Best game of the first half? Packers-Colts earns critical acclaim

There has been no shortage of high-scoring affairs, plus we've seen a few defensive slugfests and several last-minute stunners. What was the best game of the first half of the 2012 season?

  • Gregg Rosenthal NFL.com
  • Colts' comeback win over Packers had everything, including an inspirational subplot

Andrew Luck and the Indianapolis Colts' comeback win over the Green Bay Packers was the best game. It had all the ingredients of a contest we'll remember for years: Luck's coming-out party, a career game for Reggie Wayne and a huge upset.

That it was also the first game for the Colts since they'd learned of Chuck Pagano's cancer diagnosis vaults it ahead of the competition.

  • Steve Wyche NFL.com
  • Lions-Titans thrilling as they come, but nothing more impactful than Tate Gate

The best game was the overtime, high-scoring, special-teams infused questionable-decision fest that ended with the Tennessee Titans defeating the Detroit Lions, 44-41, in Week 3.

The throwback lateral on a Titans punt return, dubbed "The Music City Miracle II". ... Detroit scoring two touchdowns in the final 18 seconds of the fourth quarter -- including Titus Young's Hail Mary grab as time expired -- to send the game into overtime. ... The Titans scoring five touchdowns of more than 60 yards. ... Forty-six points combined in the fourth quarter. This game was as thrilling and stomach-wrenching as they come.

The most impactful game, though, came in Seattle: Tate Gate. The Seattle Seahawks gained a victory and the Green Bay Packers were tagged with a loss when replacement officials wrongly awarded Golden Tate a touchdown catch after he snatched the ball away in a Hail Mary scrum on the game's final play. The game essentially broke the labor impasse between the NFL and game officials. It also might end up factoring into the playoff picture, having given the Seahawks a victory that could loom large and Green Bay a painful loss that could really hurt.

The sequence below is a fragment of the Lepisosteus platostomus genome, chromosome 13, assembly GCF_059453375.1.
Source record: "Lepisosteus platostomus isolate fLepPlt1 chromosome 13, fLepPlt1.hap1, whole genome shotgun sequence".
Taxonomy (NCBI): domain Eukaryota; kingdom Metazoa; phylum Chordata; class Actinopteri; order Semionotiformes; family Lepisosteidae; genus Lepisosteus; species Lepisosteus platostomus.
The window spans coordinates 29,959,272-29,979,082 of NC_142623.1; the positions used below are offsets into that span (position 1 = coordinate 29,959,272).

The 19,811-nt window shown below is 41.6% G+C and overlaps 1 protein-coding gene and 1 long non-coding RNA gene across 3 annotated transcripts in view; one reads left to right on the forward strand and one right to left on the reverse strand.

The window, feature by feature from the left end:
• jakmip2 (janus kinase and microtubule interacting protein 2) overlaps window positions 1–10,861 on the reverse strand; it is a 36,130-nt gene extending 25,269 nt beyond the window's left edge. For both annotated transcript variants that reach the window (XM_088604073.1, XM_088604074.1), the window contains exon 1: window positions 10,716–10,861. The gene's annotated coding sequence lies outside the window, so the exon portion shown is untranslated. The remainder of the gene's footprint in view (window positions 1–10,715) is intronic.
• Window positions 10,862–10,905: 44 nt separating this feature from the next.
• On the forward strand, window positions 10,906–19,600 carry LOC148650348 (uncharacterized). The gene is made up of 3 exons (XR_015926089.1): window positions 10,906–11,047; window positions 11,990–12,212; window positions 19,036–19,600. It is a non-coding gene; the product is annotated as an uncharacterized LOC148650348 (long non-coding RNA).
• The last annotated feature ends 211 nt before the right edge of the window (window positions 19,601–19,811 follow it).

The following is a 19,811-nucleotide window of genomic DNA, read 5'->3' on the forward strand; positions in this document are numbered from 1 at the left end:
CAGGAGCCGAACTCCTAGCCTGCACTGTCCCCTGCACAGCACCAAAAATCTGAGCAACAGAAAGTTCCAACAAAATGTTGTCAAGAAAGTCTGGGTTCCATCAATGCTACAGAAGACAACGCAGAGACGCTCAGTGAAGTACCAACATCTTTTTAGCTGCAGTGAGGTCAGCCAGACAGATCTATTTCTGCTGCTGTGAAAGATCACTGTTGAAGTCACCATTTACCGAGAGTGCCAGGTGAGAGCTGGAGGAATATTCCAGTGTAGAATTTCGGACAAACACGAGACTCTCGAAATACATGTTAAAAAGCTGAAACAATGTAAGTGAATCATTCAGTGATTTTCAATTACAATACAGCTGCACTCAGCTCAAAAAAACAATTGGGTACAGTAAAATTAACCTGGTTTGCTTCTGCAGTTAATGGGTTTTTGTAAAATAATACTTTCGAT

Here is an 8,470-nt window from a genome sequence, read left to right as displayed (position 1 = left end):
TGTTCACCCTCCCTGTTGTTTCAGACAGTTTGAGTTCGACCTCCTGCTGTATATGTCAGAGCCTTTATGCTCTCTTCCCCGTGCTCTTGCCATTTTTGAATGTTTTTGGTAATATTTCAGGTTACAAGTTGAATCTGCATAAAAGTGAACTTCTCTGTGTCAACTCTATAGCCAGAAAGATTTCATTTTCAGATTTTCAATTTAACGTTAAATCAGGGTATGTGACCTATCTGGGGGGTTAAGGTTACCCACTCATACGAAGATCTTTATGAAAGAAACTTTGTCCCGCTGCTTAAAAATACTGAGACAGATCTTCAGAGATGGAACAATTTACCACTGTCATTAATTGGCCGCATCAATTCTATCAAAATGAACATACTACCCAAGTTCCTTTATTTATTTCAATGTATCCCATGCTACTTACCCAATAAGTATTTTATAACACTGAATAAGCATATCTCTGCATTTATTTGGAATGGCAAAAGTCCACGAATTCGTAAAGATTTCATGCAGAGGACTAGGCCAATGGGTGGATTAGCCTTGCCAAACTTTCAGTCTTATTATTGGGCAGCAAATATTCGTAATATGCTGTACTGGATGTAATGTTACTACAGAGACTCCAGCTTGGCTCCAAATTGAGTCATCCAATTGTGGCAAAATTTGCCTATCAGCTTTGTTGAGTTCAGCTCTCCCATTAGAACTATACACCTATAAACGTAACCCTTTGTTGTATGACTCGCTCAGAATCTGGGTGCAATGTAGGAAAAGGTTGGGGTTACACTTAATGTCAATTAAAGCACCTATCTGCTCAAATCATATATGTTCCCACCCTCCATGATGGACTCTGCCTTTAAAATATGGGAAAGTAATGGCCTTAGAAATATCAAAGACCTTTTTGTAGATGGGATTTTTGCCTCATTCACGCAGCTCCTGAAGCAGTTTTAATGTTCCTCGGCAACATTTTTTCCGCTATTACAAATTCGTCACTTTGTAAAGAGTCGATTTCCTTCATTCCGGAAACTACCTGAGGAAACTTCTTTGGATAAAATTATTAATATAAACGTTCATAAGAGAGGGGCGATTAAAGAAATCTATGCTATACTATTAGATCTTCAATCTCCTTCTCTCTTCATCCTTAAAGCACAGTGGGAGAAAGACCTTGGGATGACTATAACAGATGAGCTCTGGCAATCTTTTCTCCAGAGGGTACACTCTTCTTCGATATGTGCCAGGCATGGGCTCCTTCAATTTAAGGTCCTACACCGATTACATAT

• Charley Casserly NFL.com
  • Colts' Luck-led come-from-behind win over Packers on a level of its own

My choice is the Indianapolis Colts' come-from-behind 30-27 win over the Green Bay Packers. Not only was it exciting, but you had the drama of this being the Colts' first game without head coach Chuck Pagano.

Indianapolis trailed, 21-3, at the half ... only to come back and take the lead in the fourth quarter. Aaron Rodgers put the Packers ahead with 4:30 to go. Then Andrew Luck put the Colts back in the lead with a four-yard touchdown pass to Reggie Wayne with just 35 seconds left. The Packers weren't finished; they were able to get close enough for a field-goal try. But Mason Crosby missed his 51-yard attempt with three seconds left, giving the Colts a dramatic victory.

Luck threw for 362 yards and two touchdowns, running for an additional score for good measure.

  • Jason Smith NFL.com
  • Nothing made me gasp more than Jaguars-Colts in Week 3

I'm going for the game that made me gasp more than any other this year. (OK, not including New York Jets games, all of which give me heart palpitations.) In Week 3, the Jacksonville Jaguars led the Indianapolis Colts, 16-14, with two minutes left. The following all took place in those final, frantic seconds (which, for me, is the game) ...

Trying to run out the clock, Maurice Jones-Drew fumbles, but recovers. The Jaguars wind up having to punt from their own 21 with 1:46 left. Bad news. But Bryan Anger boots a 60-yarder to put the Colts back at their own 19. What a bailout. However, Luck needs just 18 seconds to get Indy in field goal position, and Adam Vinatieri gives them the lead. Game over, right? But after the ensuing kickoff, Blaine Gabbert hits Cecil Shorts on a stunning 80-yard touchdown pass for the 22-17 advantage. Game over, right? Needing a touchdown with just 45 seconds to go, Luck completes a third-and-10 pass for 36 yards to put the Colts on the Jacksonville 26. Luck has one last shot at a touchdown, but two passes to Reggie Wayne fall incomplete.

I had no rooting interest in this one, but I was up on my feet for it in the NFL Network newsroom. I walked away firmly convinced that Luck was as good as advertised coming out of Stanford. He was cool, accurate and looked like a 10-year vet leading his team in the last 120 seconds. I love seeing games that signify the birth of a new star in a sport; this was Luck's. The crazy thing? He lost.

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